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Biden Poised to Select First Black Woman Supreme Court Justice, L.A. Native Among Top Contenders

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Staff

With the recent announcement of Justice Stephen Breyer’s retirement, President Joe Biden is poised to make history with the selection of the first black woman justice to the nation’s highest court.

At 83, Breyer is the oldest justice on the court and has said he will stay in place until his replacement is confirmed. His retirement clears the way for a liberal replacement and President Biden has been open about selecting a Black woman as his first Supreme Court pick, pledging to do so in the run up to the South Carolina primary. 

“I’m looking forward to making sure there’s a black woman on the Supreme Court, to make sure we, in fact, get every representation,” he said.

Biden repeated the pledge again one month later, stating “I commit it that if I’m elected president and have an opportunity to appoint someone to the courts, I’ll appoint the first Black woman to the courts. It’s required that they have representation, now it’s long overdue.”

While a Black woman on the court won’t’ change the 6-3 conservative majority on the court, it will still be an impactful—as well as historical—choice

Timing is key though Breyer had not indicated (at press) when he would retire. 

Democrats want to fast track the process to ensure it’s done by the mid-terms when the GOP could regain the power in the house and Senate.

With the Senate split 50-50, Kamala Harris would have the deciding vote, but all bets are off if the Republicans retake the Senate with mid-terms victories. Breyer’s retirement in advance of the mid-terms would give the Biden Administration time to push the nomination through despite what will be a political battle with conservative groups sure to rally their troops against Biden’s replacement pick.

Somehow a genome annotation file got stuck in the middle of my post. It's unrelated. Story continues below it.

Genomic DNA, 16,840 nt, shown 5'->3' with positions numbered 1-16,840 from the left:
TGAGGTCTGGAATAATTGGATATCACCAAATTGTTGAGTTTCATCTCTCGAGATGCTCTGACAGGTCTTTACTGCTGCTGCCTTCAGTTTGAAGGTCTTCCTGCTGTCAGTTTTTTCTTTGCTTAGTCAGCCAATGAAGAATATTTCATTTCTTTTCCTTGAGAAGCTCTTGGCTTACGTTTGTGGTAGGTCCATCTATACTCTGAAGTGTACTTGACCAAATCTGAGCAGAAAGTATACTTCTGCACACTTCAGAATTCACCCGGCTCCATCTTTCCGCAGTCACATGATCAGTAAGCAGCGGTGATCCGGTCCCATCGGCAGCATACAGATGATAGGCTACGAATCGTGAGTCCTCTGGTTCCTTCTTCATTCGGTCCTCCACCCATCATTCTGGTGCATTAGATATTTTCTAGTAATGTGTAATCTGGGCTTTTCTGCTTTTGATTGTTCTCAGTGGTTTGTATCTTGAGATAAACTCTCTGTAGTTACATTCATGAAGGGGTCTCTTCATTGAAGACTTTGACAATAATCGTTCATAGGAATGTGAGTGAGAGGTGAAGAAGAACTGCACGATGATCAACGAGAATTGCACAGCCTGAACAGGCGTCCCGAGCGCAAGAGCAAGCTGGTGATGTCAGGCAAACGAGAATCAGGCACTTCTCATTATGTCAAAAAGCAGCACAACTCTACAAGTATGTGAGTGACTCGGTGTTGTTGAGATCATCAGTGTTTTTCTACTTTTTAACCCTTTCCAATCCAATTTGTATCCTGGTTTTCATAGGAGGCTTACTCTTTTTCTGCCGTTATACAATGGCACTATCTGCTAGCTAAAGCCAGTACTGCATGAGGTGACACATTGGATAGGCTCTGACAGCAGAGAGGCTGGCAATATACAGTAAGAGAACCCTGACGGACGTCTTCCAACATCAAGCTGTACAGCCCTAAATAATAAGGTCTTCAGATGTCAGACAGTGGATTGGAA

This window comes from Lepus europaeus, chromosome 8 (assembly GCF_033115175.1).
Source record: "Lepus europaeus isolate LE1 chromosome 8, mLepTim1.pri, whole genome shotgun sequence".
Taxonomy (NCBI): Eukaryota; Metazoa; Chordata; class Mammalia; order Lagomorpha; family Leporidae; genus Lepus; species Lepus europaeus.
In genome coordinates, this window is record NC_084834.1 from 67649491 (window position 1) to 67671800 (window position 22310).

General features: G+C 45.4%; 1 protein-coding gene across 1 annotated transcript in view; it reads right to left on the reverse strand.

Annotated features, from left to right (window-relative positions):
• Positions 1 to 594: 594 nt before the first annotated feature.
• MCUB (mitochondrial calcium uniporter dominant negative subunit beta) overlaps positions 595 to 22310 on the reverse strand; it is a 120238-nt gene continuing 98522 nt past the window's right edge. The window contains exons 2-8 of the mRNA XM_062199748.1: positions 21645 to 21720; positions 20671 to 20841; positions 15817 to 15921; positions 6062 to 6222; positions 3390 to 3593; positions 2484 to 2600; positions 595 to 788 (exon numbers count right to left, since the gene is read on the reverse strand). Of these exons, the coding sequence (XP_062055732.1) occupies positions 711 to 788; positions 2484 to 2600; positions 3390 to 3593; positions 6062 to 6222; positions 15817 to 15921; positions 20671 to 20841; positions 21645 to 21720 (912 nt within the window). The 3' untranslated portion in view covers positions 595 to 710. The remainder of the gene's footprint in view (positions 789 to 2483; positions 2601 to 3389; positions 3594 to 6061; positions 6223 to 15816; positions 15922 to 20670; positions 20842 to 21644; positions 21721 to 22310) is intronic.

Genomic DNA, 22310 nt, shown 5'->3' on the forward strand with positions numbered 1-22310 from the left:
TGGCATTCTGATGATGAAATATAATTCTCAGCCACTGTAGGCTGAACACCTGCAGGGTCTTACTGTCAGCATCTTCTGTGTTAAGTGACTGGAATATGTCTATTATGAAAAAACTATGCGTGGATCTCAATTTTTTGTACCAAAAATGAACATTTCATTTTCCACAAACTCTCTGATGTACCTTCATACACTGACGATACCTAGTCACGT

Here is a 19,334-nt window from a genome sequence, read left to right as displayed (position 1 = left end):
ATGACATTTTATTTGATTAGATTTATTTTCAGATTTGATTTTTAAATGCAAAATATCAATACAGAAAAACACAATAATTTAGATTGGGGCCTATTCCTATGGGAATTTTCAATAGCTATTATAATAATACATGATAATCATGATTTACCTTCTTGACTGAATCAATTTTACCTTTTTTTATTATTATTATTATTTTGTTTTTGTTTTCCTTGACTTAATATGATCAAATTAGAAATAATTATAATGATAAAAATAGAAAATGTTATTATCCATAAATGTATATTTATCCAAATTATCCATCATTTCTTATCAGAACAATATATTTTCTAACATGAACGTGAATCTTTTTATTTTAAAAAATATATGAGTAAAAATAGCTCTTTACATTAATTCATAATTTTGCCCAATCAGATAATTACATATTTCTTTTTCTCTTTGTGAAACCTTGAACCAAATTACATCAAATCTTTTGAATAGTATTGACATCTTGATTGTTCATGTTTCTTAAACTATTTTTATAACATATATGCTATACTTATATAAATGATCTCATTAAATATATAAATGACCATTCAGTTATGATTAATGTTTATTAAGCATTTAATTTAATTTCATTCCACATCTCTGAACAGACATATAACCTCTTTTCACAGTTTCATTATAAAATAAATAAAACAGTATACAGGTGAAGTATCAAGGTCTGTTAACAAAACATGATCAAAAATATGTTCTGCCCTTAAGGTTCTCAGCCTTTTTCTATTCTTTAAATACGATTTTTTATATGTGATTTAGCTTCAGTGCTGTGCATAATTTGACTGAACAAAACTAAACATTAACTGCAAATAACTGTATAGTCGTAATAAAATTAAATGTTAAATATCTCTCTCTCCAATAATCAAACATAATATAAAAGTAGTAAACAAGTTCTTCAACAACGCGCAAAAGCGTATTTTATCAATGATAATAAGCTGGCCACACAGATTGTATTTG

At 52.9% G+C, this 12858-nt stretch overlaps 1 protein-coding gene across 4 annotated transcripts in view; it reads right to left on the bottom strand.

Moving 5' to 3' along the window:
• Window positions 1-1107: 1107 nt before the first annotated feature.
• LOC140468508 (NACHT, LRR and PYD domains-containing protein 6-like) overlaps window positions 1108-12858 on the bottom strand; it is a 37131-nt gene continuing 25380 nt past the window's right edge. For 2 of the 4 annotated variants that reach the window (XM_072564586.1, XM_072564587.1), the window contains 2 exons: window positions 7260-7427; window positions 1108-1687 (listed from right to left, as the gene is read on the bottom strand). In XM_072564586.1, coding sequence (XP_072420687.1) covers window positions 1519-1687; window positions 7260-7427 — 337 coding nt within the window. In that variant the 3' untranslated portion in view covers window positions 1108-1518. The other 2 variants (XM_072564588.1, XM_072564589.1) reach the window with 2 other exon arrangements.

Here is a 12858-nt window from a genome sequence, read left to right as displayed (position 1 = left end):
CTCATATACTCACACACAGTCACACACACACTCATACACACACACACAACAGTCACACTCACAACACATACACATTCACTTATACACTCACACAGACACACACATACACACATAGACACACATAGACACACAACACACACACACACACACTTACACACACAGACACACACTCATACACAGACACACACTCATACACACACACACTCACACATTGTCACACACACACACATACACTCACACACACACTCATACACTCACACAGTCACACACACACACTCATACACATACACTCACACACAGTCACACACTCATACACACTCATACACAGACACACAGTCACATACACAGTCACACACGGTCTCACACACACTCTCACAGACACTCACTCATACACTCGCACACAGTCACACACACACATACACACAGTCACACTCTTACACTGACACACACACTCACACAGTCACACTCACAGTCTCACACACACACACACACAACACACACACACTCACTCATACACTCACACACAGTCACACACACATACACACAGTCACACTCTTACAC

Biden has already nominated more Black women to the U.S. Court of Appeals (considered by many as a steppingstone to the Supreme Court) than any other president and five of the eight have been confirmed thus far. One of them Ketanji Brown Jackson—who previously clerked for Breyer and was on Obama’s Supreme Court shortlist in 2016— is widely considered to a top prospect for the pick, particularly since she was confirmed last June as United States Circuit Judge for the District of Columbia Circuit in a 53-44 vote.

Also considered to be on the list of key contenders is Leondra Kruger, who serves as an Associate Justice of the Supreme Court of California. The 45-year old Los Angeles native formerly served as an Assistant to the Solicitor General and as Acting Deputy Solicitor General, during which time she argued 12 cases in the United States Supreme Court on behalf of the federal government.

The Harvard grad who served as Editor-in-Chief of the Yale Law Journal clerked for U.S. Supreme Court Justice John Paul Stevens following her graduation from Yale Law School.

Others potential nominees include Candace Jackson-Akwumi and Eunice Lee, who were both appointed to the U.S. Court of Appeals last summer; U.S. District Judges J. Michelle Childs, and Wilhelmina Wright; and Sherrilyn Ifill, a law professor and president and director-counsel of the NAACP Legal Defense Fund.

In its 232-year history, the supreme court has counted two African American justices, one Latina and just five women among its 115 justices.


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